JumpStart: Understanding Employment Contract Basics: Term & Termination

Too many physicians coming out of training, faced with an employment contract, believe, “If I want the job, I need to sign.” Not necessarily. And, even if a prospective employer considers the contract “nonnegotiable,” a legal review is still helpful to ensure you understand what is expected of you and what you can expect from your employer. 

An employment contract is designed to establish, in writing, a shared understanding of each party's obligations during and after employment. ASNC is working with my colleagues at Alice G. Gosfield and Associates, PC, and me on a series of articles intended to help its members gain a better understanding of what contractual terms generally mean. Here we focus on clauses relating to the “term” of the agreement and to termination. These are two of the most important sections of an employment contract. 

The “term” of the contract is the length of time for which the contract will last. Typical employment contract terms range from one to three years. However, the “effective date” of the contract—the date on which it becomes legally binding—may not be the date that both parties sign the contract; it may be later. Likewise, your start date may be different from the effective date, to allow you to obtain a license in the state (e.g., if you are moving to a new state) or to complete insurance credentialing paperwork.  The effective date also usually controls when the contract will end or renew. 

Some contracts renew automatically, meaning no renegotiation is necessary; the same terms that applied before will continue to apply until the contract renews again or terminates. Others terminate at the end of the term, meaning the parties must renegotiate if they want it to continue. Automatic renewal can be convenient, but renegotiation may offer opportunities to ask for more favorable terms. 


All contracts can be terminated by the mutual agreement of both parties. However, most contracts allow the employer to terminate “for cause.”  “Cause” usually includes problems such as breaching the contract, losing one's license or other required certifications, endangering patients or being excluded from an insurance program. Ideally, the employee can also terminate for cause if the employer breaches, declares bankruptcy or is excluded from federal healthcare programs.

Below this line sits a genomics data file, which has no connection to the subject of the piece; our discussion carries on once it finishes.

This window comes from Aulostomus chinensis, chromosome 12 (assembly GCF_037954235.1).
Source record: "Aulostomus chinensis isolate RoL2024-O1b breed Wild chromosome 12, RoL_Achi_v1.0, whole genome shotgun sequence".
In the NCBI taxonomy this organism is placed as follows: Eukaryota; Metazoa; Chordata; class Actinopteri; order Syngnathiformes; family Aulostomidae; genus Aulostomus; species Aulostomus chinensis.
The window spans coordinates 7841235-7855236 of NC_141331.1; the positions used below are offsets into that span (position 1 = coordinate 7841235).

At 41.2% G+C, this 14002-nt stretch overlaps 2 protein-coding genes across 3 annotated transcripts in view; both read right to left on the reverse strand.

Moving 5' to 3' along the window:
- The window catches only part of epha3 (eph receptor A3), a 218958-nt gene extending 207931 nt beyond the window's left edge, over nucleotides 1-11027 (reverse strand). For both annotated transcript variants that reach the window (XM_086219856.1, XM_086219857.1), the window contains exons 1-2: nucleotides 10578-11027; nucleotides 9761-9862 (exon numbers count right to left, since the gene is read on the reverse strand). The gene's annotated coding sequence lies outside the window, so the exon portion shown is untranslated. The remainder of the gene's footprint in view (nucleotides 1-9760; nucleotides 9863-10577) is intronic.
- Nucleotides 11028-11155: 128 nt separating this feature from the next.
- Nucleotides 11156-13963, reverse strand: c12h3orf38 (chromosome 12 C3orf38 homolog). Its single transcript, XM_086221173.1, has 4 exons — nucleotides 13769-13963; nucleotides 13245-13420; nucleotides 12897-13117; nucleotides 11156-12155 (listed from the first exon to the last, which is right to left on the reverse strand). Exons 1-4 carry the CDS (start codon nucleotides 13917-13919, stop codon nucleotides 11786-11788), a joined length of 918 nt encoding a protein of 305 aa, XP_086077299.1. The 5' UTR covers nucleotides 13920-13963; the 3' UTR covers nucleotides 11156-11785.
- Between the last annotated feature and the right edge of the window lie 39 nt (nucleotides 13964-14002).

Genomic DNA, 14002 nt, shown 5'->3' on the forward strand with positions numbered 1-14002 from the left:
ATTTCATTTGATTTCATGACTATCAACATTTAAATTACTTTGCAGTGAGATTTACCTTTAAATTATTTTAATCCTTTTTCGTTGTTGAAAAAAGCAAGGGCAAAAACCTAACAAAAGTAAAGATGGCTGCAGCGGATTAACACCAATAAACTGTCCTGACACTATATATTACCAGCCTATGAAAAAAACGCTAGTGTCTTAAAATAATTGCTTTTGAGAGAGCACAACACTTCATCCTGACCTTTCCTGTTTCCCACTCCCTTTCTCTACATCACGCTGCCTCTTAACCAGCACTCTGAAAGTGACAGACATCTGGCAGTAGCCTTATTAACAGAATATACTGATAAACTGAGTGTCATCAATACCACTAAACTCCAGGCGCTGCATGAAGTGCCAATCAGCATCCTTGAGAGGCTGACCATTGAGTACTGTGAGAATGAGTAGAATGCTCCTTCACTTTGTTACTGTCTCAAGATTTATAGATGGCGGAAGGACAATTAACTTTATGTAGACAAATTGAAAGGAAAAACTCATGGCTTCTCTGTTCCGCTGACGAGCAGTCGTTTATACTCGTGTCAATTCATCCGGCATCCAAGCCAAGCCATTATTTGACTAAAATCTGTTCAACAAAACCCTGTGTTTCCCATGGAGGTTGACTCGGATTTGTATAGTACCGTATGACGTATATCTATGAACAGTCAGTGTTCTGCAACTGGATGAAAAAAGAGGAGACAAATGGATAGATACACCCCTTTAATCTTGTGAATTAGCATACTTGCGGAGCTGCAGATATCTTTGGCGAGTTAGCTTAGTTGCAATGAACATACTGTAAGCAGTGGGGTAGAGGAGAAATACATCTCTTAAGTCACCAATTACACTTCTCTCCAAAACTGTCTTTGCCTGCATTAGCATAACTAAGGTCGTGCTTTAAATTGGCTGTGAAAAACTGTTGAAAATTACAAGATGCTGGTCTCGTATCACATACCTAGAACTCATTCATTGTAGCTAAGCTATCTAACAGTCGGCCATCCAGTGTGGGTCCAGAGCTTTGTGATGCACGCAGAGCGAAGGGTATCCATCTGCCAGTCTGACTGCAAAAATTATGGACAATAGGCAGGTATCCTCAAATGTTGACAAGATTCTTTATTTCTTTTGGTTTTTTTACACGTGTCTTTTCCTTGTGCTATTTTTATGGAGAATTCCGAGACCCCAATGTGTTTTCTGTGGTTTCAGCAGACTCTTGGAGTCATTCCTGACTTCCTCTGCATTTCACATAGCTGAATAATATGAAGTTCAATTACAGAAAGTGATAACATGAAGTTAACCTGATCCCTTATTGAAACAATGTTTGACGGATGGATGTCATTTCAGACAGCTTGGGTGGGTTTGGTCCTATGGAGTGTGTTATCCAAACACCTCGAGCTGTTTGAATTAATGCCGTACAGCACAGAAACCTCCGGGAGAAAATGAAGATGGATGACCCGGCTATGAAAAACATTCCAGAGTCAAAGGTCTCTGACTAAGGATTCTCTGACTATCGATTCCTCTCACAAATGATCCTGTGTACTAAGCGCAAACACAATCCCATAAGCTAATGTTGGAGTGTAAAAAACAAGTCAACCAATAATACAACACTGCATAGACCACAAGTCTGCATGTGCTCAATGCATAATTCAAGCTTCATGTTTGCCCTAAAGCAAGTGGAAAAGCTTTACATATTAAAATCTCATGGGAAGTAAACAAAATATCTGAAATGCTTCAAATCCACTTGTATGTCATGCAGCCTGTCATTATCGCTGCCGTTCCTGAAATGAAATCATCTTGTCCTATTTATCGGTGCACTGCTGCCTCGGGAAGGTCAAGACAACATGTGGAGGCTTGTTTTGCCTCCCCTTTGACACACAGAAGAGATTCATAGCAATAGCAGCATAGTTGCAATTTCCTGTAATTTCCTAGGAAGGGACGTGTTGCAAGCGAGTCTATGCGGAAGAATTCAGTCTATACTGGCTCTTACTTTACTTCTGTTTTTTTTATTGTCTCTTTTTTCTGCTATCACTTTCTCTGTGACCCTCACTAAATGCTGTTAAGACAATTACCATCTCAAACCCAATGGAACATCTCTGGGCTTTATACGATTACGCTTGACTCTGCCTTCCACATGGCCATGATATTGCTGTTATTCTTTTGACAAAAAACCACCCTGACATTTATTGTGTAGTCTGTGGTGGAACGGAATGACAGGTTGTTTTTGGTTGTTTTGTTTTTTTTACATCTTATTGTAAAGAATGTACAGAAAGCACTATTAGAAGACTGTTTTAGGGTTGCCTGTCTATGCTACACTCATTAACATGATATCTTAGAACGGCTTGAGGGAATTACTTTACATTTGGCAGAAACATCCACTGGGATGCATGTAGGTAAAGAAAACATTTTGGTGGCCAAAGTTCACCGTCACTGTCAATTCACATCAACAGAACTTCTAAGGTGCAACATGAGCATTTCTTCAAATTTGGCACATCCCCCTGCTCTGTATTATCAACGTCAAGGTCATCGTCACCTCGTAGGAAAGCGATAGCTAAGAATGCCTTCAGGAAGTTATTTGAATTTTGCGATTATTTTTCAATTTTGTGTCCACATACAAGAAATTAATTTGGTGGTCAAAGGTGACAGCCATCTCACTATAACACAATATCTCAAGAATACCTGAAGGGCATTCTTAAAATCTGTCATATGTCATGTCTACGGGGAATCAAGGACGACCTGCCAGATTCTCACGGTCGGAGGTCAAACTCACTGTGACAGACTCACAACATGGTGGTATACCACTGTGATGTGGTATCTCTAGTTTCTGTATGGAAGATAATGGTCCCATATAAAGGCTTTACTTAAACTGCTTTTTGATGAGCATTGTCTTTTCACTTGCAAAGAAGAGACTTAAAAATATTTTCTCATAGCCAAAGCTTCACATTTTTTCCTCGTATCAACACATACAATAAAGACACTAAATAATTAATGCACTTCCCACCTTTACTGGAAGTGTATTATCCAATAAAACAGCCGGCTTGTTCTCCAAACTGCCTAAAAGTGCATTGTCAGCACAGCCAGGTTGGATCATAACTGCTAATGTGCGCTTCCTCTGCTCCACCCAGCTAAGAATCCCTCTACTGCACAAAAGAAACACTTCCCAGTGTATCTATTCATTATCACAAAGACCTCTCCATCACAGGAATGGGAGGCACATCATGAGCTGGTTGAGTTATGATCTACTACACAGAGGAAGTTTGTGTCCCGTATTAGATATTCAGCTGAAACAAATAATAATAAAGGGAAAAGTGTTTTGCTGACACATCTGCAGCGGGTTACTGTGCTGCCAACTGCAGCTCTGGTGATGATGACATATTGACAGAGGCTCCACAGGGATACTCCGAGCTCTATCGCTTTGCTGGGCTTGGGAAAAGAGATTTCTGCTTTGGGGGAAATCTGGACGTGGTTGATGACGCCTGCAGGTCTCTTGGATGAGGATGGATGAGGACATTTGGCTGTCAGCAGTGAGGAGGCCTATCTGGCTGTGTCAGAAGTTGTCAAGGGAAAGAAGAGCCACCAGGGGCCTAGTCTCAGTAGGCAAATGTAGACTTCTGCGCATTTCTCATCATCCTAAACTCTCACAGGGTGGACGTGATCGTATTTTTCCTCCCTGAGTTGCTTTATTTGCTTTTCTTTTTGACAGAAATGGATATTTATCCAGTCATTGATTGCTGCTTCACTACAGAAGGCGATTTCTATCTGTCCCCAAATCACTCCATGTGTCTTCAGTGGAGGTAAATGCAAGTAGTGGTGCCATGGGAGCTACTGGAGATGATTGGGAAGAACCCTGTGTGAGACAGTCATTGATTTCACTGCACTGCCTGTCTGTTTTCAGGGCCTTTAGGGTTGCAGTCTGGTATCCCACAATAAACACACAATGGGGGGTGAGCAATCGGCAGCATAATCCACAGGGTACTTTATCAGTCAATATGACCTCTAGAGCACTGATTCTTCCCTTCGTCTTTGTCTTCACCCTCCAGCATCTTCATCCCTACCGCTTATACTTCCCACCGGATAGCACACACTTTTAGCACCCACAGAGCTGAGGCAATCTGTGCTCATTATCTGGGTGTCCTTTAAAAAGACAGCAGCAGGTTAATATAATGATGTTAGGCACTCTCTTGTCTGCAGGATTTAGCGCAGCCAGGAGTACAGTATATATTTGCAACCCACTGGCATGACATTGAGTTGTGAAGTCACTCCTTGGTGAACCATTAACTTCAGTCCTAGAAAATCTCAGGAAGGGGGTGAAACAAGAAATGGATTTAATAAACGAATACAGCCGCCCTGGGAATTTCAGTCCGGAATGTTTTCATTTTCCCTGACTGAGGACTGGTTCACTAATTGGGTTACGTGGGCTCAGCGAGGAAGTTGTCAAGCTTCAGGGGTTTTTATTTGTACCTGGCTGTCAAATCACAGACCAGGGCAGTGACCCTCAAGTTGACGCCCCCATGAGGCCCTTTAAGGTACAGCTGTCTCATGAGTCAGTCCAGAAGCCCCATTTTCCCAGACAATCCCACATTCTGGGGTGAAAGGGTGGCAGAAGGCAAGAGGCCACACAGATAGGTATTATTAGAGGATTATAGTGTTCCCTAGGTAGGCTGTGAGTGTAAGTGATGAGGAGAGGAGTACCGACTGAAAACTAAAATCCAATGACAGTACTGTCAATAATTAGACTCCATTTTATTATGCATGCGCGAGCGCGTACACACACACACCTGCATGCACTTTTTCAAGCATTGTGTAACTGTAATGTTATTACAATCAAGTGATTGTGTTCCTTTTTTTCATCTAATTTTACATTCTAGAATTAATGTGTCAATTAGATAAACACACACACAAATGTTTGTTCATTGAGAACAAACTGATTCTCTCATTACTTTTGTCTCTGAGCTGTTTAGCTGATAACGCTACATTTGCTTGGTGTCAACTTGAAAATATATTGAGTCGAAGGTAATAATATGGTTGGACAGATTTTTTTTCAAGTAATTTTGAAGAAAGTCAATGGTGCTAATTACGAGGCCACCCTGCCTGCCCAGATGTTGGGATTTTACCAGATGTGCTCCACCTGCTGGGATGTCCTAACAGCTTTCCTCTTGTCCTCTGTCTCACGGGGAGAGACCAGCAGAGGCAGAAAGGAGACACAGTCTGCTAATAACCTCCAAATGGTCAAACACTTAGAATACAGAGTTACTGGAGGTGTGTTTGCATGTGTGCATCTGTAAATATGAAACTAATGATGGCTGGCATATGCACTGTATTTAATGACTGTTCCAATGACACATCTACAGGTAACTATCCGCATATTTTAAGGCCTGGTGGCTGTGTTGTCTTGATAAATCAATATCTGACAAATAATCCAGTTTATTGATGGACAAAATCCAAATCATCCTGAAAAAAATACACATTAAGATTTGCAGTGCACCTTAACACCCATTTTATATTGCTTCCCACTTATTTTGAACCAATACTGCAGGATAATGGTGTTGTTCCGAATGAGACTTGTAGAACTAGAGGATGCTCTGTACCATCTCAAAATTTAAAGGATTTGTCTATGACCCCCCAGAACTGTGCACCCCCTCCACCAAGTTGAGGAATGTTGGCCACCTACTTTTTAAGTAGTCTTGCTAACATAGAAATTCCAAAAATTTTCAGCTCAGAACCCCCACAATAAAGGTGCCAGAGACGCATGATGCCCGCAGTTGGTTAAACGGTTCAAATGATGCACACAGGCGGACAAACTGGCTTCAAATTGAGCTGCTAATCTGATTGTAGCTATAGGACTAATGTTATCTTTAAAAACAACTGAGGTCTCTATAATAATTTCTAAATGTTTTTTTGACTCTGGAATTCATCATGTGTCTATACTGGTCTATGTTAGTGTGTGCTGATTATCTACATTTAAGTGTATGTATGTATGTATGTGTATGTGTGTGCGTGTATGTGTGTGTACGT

In many cases, the employer can terminate “without cause”—meaning no reason is needed for termination. Ideally, the employee also can terminate without cause. Termination without cause usually requires that the terminating provide advance written notice of its intent to terminate to the non-terminating party. The length of this notice period can vary from as few as 15 days to as long as six months, although many contracts require 90 days' notice. 

Some contractual obligations survive termination. These can include restrictive covenants, confidentiality obligations, records access, arbitration clauses, etc. The surviving provisions may be stated in the termination section, scattered throughout the contract or both. 


It is important to understand the term and termination clauses in any employment contract you are considering signing. These clauses tell you when the contract will begin; how long it will last; and how, why and when the contract can terminate. In our next article, we will address representations and warranties. 

Daniel F. Shay
is an attorney with Alice G. Gosfield and Associates, P.C., a practice restricted to health law and health care regulation, focusing primarily on physician representation. He has focused his attention on electronic health records license agreements, enrollment in Medicare, quality reporting and quality measurement, physician use of non-physician practitioners and physician use of social media. He regularly represents physicians in reviewing and negotiating their employment agreements. He speaks publicly and has published on all of these topics.